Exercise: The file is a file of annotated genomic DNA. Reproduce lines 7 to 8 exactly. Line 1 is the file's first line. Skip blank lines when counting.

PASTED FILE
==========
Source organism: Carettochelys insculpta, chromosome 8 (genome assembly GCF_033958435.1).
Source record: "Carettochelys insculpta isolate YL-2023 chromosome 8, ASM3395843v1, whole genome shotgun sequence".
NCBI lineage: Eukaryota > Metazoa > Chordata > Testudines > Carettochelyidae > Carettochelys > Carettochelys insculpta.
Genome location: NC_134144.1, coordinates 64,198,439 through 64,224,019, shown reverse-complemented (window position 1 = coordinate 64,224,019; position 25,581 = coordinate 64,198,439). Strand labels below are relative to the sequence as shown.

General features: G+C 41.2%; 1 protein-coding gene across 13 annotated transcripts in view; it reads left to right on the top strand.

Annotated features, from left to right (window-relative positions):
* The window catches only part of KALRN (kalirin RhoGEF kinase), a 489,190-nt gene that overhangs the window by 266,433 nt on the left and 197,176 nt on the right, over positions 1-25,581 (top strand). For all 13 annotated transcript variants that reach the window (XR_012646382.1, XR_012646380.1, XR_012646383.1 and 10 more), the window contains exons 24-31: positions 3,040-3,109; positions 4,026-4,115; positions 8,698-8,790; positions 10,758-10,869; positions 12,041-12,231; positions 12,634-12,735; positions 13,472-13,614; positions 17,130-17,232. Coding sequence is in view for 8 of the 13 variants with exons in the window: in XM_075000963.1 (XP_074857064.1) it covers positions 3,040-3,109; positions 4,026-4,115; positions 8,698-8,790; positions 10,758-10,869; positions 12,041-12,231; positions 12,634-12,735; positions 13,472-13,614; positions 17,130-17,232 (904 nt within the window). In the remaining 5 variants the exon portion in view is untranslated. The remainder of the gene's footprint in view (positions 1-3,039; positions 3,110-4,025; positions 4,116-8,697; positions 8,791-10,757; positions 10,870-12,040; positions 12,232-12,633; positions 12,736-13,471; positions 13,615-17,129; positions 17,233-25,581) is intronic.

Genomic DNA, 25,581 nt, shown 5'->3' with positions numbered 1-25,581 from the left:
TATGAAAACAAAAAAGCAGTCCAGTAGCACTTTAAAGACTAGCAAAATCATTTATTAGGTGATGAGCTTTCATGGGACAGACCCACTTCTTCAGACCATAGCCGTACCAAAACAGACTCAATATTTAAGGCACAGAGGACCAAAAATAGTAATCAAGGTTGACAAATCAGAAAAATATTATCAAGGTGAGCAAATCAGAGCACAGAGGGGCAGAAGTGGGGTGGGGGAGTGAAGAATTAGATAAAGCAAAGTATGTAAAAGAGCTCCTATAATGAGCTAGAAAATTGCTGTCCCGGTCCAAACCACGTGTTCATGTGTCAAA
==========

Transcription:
* The window catches only part of KALRN (kalirin RhoGEF kinase), a 489,190-nt gene that overhangs the window by 266,433 nt on the left and 197,176 nt on the right, over positions 1-25,581 (top strand). For all 13 annotated transcript variants that reach the window (XR_012646382.1, XR_012646380.1, XR_012646383.1 and 10 more), the window contains exons 24-31: positions 3,040-3,109; positions 4,026-4,115; positions 8,698-8,790; positions 10,758-10,869; positions 12,041-12,231; positions 12,634-12,735; positions 13,472-13,614; positions 17,130-17,232. Coding sequence is in view for 8 of the 13 variants with exons in the window: in XM_075000963.1 (XP_074857064.1) it covers positions 3,040-3,109; positions 4,026-4,115; positions 8,698-8,790; positions 10,758-10,869; positions 12,041-12,231; positions 12,634-12,735; positions 13,472-13,614; positions 17,130-17,232 (904 nt within the window). In the remaining 5 variants the exon portion in view is untranslated. The remainder of the gene's footprint in view (positions 1-3,039; positions 3,110-4,025; positions 4,116-8,697; positions 8,791-10,757; positions 10,870-12,040; positions 12,232-12,633; positions 12,736-13,471; positions 13,615-17,129; positions 17,233-25,581) is intronic.

Genomic DNA, 25,581 nt, shown 5'->3' with positions numbered 1-25,581 from the left: